Three of us, Pawm (Kachin student), Bonnie Cassida, and I journeyed to a Buddhist home on the eastern side of Yangon. When we entered the apartment, we observed a very large Buddhist shrine on the east wall of the living room. The large Buddha figure was placed on the finest furniture, and on tables in front of the image were offerings of flowers and clusters of bananas. The prominence of the shrine struck me; Americans usually give their significant space to entertainment.
We discovered that the host couple had invited another couple and their son to instruct us about Buddhism. When they arrived, the husband began his presentation with force, not perceiving that we were not there to denounce his tradition or dissuade him of his belief. He only relaxed a little after we were able to voice some knowledgeable questions that allowed him to know we had some acquaintance with these teachings.
He outlined the five major principles of Buddhism: Do not kill, do not steal, do not lie, do not commit adultery, and do not use harmful substances, e.g., drugs and alcohol. (Interestingly, he was chewing betel, a narcotic leaf grown in Myanmar, while instructing us.)
The convergence of these five principles with the Ten Commandments proved an interesting line of conversation. I remarked about the significance of the first two, as rendered by Jesus, for the Christian faith: “Love the Lord your God with all your heart, mind, soul, and strength, and your neighbor as yourself.”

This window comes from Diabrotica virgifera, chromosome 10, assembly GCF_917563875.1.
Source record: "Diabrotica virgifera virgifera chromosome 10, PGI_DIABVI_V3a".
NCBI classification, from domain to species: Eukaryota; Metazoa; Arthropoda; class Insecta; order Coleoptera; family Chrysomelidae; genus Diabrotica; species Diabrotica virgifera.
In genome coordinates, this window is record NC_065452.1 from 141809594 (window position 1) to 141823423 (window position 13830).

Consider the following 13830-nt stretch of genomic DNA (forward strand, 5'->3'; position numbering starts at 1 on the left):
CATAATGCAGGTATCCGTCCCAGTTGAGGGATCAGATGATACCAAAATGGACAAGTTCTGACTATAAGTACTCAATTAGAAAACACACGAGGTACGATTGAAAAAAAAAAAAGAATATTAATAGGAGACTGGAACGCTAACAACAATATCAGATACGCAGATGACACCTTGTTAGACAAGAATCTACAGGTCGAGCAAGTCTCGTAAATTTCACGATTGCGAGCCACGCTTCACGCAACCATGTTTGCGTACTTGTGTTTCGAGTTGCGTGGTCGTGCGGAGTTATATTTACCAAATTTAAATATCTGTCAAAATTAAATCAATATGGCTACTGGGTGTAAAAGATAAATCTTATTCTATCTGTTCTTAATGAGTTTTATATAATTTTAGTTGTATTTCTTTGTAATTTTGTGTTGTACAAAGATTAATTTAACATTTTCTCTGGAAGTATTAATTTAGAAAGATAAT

A new learning for me was how relatively few true Theravada Buddhists there are in the country—about 2 million out of 60 million. The popular Buddhist beliefs and practices retain many of the ideas of animism, with many good and malign spirits at work in the world. The formal Theravada Buddhism, more a philosophy than a religion, does not believe in a divine being.
This tradition also calls one to lose the self, but in a radically different way than Christianity espouses. Jesus speaks of “losing the self” in service to others and, thereby, finding the true self. Buddhists believe that personal ego is the source of relentless desires, which prevent one from reaching nirvana, the desired goal of life.
We spoke about the common concern for mindfulness, the practice of being present to the circumstances of our lives, even while perceiving that all moments are fleeting and the flow of history is inexorable. We also spoke of the challenge of worshipping the right things in a world where consumerism may be the real heart commitment.
As we reflected on our encounter, I realized how few times am I able to enter into this kind of discourse. Surely one understands personal faith in the attempt to bring to clear words what one holds fast.
Molly T. Marshall
Central prepares women and men for seeking God, shaping church,and serving humanity.